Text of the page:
Jewelry Design at Basel: On the Move

A classic bracelet charm by German designer Tamara Comolli brings to mind a roulette wheel. The new Dizzler line by Bucherer offers rings with moving parts that spin so effortlessly an engineer would applaud. These are some examples of jewelry’s new movement.

Others realized the theme of restlessness through versatility. For example, Mikimoto—a paragon of classicism—offers a new line of pearls on silk cords or leather bands that can be reconfigured and worn several ways. Lariat styles, which also suggest movement, continue to be strong in everything from gold chain to gemstones. The popularity of its sensual drop form has generated a slew of other looks, like a choker from Spanish designer Carrera y Carrera that drops several long chains for a waterfall effect. Similarly, drop earrings are important, both in sinuous forms as well as in firmer or chunkier versions that offer a more substantial look.

The idea of movement carried through into other forms as well, often in designs that broke from traditional jewelry looks. The Italian firm Legnazzi, for example, uses swirling channels of onyx against pavé diamonds to create the illusion of a brilliant animal skin.

White puts up a fight. Yellow gold has usurped the power of white metals in fashion pages, on runways, and in the lines of fine jewelry’s leading designers. But white metals are not giving ground without a fight.

Though yellow has an edge over white in terms of fashion, platinum still has its fans, and white gold is still a favorite among Italian designers. But it was a new breed of white metals that stole the Basel show: Following in the footsteps of watchmakers, fine jewelers are harnessing the strength of stainless steel. While many, like Stahl Design, have offered stainless jewelry for several years, U.S. buyers have been hesitant to embrace this “unusual” metal. Watch companies that popularized such products as steel and diamond watches, however, have worn down resistance to the concept of stainless as a precious metal. Consumers today are accustomed to stainless accessories as a luxury product, and steel jewelry lines are the by product.

Lorraine Garvey of Stahl Design says that after several years, U.S. retailers are finally understanding the concept and buying stainless-steel jewelry. Even the most upscale designers are now embracing the crossover. Roberto Coin, for example, well known for his luxurious 18k gold and diamond jewelry, introduced in Basel a stainless-steel jewelry line that features 18k gold only as accents.

Alfex watches, meanwhile, reversed roles with the many jewelry companies that have crossed over into watches during the past few years. Alfex introduced a stainless jewelry line that not only extends the brand into jewelry but also pairs popular watch styles with complementary jewelry lines. According to Alfex U.S. president Daniel Bogue, steel offers strength, lightness, and price points that consumers appreciate. Steel, unlike silver or white gold, also offers a gray patina not unlike that of platinum.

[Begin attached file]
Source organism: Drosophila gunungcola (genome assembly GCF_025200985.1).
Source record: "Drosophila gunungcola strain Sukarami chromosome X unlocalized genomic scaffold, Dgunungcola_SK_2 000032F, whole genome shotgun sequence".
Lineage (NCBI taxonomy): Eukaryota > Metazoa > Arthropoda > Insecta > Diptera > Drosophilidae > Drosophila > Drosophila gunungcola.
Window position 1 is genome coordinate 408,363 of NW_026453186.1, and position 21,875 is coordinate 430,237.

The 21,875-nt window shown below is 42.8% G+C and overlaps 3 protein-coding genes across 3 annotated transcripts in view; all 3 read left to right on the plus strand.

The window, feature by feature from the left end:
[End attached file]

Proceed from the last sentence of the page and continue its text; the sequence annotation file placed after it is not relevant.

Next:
The second front in the white campaign at Basel this year was the introduction of a new metal—an alloy of platinum and silver. Mikimoto was among those showing the platinum/silver combination.

Brown diamonds delight. The buzz about brown diamonds became a roar as the stones took the lead in the fashion category. Going by taste-tempting names such as chocolate, champagne, and cognac, these diamonds were prominently featured by leading designers, including Damiani, Mikimoto, SB Gold, and Pasquale Bruni. In a true reflection of the European Union, the stone was equally prevalent among Italian, French, and other European designers. According to several design companies, their new brown diamond lines came in direct response to requests by their Japanese customers. The stones were available in all forms but were especially popular set in pavé by companies such as New Italian Art and Bruni.

Citrus splash. Pastels and opaque stones are getting plenty of attention, but the color story of the year is citrus brights. Yellow and orange are popular, but green—especially in the form of bright tsavorite—is the new favorite, and manufacturers looked for new and unconventional ways to show the earthy color. Designer de Grisogono, for example, set deep green emeralds against a backdrop of black diamonds. Even classic institutions such as Picchiotti embraced the move toward fashion this year, showing such eye-popping creations as brooches that combined brown diamonds and tsavorite.